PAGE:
Of course, to correct his error, the fermentation locks are to allow CO2 to escape without the intrusion of O2 in the mash. As for the shiny tent, there's nothing secret in there, just fermenting mash. But with hundreds of Living Social people in the distillery on Saturday, we just can't manage a better tour.

If you come out during the week, we are happy to show you a more prolonged tour, including inspection of the fermenting mash inside the tent (which we use for cooling), and a lot more in-depth detail on distillation and such.

Anyhow, our whisky is not for everybody, but we are very proud of what we have produced. We have whiskey and spirits that pay homage to the historical spirits of Virginia. They taste great, and many people enjoy them quite a lot. That's all we hope for.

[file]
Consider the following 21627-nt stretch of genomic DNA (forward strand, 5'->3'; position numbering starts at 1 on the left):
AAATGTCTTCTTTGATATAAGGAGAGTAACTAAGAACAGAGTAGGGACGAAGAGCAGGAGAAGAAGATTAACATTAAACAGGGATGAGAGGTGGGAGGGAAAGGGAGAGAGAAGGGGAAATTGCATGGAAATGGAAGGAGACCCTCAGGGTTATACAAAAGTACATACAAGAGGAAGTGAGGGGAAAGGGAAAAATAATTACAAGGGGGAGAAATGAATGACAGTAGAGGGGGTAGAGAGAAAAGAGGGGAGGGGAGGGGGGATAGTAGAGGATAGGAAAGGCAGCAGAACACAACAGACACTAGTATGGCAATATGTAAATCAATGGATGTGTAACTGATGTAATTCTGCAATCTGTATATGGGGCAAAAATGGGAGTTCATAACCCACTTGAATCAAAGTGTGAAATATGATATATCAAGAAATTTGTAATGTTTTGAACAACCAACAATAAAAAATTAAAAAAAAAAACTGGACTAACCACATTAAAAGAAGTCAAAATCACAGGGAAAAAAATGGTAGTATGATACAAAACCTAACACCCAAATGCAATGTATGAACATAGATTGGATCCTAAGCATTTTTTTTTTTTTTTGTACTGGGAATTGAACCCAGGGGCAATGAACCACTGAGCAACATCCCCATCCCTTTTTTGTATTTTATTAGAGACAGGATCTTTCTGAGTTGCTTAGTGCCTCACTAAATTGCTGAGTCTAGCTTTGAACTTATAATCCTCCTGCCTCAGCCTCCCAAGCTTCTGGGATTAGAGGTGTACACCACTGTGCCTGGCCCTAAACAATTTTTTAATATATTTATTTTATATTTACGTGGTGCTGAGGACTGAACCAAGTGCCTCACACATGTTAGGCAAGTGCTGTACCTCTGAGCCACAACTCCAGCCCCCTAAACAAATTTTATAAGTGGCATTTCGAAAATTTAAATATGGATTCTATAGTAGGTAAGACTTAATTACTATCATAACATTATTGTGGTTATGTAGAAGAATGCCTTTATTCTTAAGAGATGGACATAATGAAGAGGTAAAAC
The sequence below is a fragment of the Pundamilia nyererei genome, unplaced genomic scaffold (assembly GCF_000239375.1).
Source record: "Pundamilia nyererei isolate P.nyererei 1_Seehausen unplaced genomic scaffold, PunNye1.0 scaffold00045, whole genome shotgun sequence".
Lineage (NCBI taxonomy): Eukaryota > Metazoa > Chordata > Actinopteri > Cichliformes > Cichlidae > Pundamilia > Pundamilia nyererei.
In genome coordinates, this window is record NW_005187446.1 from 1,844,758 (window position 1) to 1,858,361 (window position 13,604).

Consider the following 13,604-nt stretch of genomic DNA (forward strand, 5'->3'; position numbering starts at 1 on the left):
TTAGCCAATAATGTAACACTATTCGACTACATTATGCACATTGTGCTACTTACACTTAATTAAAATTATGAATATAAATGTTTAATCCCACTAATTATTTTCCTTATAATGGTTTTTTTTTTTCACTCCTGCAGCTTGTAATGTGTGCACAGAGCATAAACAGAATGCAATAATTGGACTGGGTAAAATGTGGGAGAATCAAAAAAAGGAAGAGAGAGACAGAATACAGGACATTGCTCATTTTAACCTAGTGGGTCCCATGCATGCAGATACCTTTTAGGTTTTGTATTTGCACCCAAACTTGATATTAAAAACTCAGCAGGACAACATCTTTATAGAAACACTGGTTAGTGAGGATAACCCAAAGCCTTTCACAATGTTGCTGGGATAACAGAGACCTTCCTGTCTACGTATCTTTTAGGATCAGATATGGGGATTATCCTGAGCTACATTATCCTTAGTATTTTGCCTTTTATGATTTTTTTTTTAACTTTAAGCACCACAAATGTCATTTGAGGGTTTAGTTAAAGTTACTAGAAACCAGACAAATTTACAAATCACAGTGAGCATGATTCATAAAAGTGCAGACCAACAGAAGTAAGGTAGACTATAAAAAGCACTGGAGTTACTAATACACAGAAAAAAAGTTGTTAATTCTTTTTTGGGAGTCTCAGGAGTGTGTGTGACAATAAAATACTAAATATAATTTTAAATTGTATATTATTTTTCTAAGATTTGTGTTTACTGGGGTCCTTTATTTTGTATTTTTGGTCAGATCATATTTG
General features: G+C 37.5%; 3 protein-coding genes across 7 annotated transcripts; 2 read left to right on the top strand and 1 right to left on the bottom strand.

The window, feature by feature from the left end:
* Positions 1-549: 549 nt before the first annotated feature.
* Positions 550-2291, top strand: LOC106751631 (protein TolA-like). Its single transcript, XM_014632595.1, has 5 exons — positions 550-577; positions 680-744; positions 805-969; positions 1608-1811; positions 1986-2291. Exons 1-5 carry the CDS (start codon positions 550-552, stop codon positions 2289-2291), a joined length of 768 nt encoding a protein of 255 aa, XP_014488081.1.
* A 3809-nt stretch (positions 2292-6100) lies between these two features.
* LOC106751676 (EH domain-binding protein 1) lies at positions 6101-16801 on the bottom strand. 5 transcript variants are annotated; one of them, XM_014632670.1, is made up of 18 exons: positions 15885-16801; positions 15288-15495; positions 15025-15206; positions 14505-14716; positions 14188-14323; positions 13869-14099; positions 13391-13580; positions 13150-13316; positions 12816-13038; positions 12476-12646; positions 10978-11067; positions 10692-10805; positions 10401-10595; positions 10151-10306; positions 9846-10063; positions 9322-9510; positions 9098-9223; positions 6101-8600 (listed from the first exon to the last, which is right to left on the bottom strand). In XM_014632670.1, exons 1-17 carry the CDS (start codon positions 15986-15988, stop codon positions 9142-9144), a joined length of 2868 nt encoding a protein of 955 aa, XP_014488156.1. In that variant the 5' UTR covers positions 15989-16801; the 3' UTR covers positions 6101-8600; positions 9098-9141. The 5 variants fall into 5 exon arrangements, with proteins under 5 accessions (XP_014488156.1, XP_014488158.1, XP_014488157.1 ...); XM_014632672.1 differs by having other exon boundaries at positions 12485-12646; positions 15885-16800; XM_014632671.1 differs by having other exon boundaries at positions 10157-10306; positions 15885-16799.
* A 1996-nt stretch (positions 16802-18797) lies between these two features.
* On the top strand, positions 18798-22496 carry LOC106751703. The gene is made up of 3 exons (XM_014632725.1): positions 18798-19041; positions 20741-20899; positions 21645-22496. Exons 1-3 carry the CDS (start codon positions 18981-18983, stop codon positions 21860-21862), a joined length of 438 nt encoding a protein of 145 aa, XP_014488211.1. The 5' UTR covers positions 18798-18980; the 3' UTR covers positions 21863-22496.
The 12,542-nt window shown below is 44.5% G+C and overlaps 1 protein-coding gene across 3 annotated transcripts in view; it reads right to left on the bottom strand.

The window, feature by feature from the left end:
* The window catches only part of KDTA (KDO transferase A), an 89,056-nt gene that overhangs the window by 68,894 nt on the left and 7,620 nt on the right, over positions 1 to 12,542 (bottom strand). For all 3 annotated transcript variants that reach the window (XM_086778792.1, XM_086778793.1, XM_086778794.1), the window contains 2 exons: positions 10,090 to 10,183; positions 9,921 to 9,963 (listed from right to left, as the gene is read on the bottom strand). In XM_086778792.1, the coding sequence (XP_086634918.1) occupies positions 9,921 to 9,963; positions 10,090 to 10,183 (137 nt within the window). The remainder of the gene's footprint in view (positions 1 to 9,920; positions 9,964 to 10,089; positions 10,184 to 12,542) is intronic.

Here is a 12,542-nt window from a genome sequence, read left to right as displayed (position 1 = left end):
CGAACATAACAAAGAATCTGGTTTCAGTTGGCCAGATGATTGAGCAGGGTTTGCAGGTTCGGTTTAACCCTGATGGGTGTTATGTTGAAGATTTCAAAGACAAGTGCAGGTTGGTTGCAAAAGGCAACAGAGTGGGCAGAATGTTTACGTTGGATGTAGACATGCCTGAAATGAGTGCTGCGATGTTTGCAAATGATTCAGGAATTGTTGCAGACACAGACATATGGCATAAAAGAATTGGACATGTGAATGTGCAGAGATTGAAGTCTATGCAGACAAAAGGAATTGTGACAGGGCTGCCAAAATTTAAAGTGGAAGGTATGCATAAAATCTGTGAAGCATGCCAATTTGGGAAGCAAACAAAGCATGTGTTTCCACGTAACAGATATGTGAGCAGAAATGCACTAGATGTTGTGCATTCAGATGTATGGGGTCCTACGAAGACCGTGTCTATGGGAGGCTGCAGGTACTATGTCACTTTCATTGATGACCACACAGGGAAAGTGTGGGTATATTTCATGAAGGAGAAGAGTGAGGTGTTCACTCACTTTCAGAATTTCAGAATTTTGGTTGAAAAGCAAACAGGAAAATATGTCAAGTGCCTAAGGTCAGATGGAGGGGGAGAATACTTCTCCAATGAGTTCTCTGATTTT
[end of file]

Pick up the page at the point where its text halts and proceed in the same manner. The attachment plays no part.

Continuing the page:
Do come out for another tour sometime, and I hope you'll enjoy yourself more when we have less crowds to deal with.

Scott

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I've been told that the bottle prices are actually cheaper if you buy through nearby retailers, fyi. Which is unfortunate if it's true.

Our bottle prices at the distillery are set by the Virginia ABC, so we have no control over that, I'm afraid. Our distillery store is, in fact, an ABC store which we run as agents of the ABC. The laws in Virginia are very strict for the sale of liquor. We are a few dollars cheaper in DC and MD.

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I'm heading there this weekend for a tour and tasting & am excited! I love their rye and can't wait to try their other offerings.

I like to help out local businesses as much as I can, even if it means paying a few extra dollars.